How to Write a Good Permission Reminder for Email Campaigns
What would you do if you randomly received a newsletter from a business you didn’t recognize? Chances are you’d mark it as spam and feel some sort of dislike for that particular business.
A good permission reminder can prevent this from happening.
A permission reminder is a small blurb or paragraph in an email that reminds the recipient how you got their email address in the first place. This helps to reduce spam complaints and unsubscribe requests while keeping your email reputation and deliverability high.
Here are a few benefits of having a permission reminder in email campaigns:
- Compliance with anti-spam laws
- Improved email reputation and deliverability
- Enhanced brand reputation
How to write a good permission reminder?
Let’s start with some examples:
Have you seen something like this in your mailbox?
Well, this isn’t a great example of a permission reminder. Including a physical address with an unsubscribe link can add more authenticity to this message. However, the problem here is that it still doesn’t help the recipient remember why they are on your subscription list in the first place. If you have access to that information, why not use it to its full advantage?
Here’s a better example:
When you click ‘update your preferences.’
When you click “unsubscribe from this list.”
The example above shows the service you are subscribed to and the email ID that is currently subscribed as well. However, this could be further improved by adding the date of subscription in the message.
Note how this reminder is polite, clearly-worded, and offers an easy way to unsubscribe.
Still wondering how to create an effective permission reminder for your email campaigns? Here are some tips to get you started:
1. Be specific and polite
Your permission reminder must explain how the subscriber got on your email list. So, instead of saying, “You are receiving this email because of your relationship with ABC,” try something like, “You are receiving this email because you subscribed to receive information from ABC via email when you purchased XXX on our e-store.”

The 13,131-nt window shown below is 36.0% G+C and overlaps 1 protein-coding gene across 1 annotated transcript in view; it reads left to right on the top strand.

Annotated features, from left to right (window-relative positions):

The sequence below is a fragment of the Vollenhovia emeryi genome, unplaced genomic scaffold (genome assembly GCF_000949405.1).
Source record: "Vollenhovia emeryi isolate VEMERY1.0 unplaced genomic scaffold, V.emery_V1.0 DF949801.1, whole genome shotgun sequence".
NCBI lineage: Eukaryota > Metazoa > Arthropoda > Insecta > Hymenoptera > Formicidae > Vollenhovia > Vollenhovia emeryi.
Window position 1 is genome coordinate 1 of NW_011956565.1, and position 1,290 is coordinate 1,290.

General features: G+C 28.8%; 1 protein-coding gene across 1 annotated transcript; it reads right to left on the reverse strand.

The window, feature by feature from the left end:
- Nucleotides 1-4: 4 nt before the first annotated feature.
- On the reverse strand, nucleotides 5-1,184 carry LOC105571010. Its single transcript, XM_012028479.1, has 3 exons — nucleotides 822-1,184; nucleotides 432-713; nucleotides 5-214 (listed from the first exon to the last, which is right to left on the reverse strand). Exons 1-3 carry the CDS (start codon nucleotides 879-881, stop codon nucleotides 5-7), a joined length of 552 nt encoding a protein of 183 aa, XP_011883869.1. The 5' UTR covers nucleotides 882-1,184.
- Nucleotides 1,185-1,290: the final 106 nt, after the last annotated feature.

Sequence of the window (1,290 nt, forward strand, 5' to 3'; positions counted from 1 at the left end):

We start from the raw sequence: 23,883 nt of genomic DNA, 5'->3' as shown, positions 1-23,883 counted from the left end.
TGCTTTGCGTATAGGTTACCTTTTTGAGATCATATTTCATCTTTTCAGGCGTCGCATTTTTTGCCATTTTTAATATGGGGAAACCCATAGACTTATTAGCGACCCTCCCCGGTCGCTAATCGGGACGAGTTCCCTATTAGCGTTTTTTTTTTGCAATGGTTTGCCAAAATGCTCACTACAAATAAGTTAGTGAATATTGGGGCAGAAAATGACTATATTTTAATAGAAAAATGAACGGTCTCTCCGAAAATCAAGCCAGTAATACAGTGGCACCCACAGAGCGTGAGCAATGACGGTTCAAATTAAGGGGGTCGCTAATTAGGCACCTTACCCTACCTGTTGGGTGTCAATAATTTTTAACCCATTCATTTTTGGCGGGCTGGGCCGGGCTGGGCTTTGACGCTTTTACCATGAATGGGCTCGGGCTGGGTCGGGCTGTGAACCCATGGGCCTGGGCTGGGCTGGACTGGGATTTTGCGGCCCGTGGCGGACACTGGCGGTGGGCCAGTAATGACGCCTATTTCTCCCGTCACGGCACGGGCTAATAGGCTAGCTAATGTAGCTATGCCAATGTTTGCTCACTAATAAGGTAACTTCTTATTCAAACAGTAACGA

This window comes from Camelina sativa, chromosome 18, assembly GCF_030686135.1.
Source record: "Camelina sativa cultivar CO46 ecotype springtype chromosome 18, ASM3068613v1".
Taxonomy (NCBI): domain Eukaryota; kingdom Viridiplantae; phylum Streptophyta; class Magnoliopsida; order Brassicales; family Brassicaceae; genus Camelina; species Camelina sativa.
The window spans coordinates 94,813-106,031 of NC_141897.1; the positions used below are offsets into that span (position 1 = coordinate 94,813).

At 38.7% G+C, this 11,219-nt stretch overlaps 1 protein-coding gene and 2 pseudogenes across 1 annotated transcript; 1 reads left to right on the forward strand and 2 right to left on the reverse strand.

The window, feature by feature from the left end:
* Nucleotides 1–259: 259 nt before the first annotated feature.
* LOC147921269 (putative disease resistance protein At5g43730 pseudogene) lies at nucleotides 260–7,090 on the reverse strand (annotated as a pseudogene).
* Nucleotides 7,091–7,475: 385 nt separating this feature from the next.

Again, saying that “You have received this email because you expressed interest in our product in the past” is quite spammy. Can you prove when I expressed interest in your product? Yes, you can – only if you add the date on which I subscribed or how I subscribed or the reason I subscribed to your list!
Top tip – Maintain different lists for various subscription options so that you have ready-data to include in your permission reminders. You can have different permission reminders for each list to be more specific.
Here’s a sample that you can modify for your campaigns:
You are currently subscribed to [list name] with your email ID [include email] as you [requested to receive information] / [signed up] through [method of signing up]. You can update your email preferences or unsubscribe at any time.
2. Create a simple unsubscribe procedure
A single-step unsubscribe option is better than one that requires users to fill up a form or login with their password, as it looks like you are only making it hard for people to unsubscribe. You must also remember to test the unsubscribe process regularly to ensure it is working correctly.
Top tip: Most marketers consider it a good idea to include a phone number for physically opting out of a list should the subscribers choose not to use the online link.
3. Place your reminder prominently
Have you noticed that most permission reminders appear at the bottom of an email, often in a much smaller font as compared to the body of the email?
Don’t make that mistake!
A permission reminder is a critical part of your message. Even if you choose to place it as a footer, use a prominent font to make it visible to the reader. Also, make sure that it appears at the same location in every message.
Writing a good permission reminder is not difficult but quite vital to the success of your email marketing campaign. If you find yourself struggling to write one, it is possible that you don’t have permission to contact certain recipients. This could happen if you are mailing some people on your list after a long time, as most permissions are valid only for a few months. In such a case, consider writing a reintroduction email to your list to gather their consent again. It is imperative that you only send emails to people who have agreed to receive them. This is a good marketing practice and definitely in the interest of your business.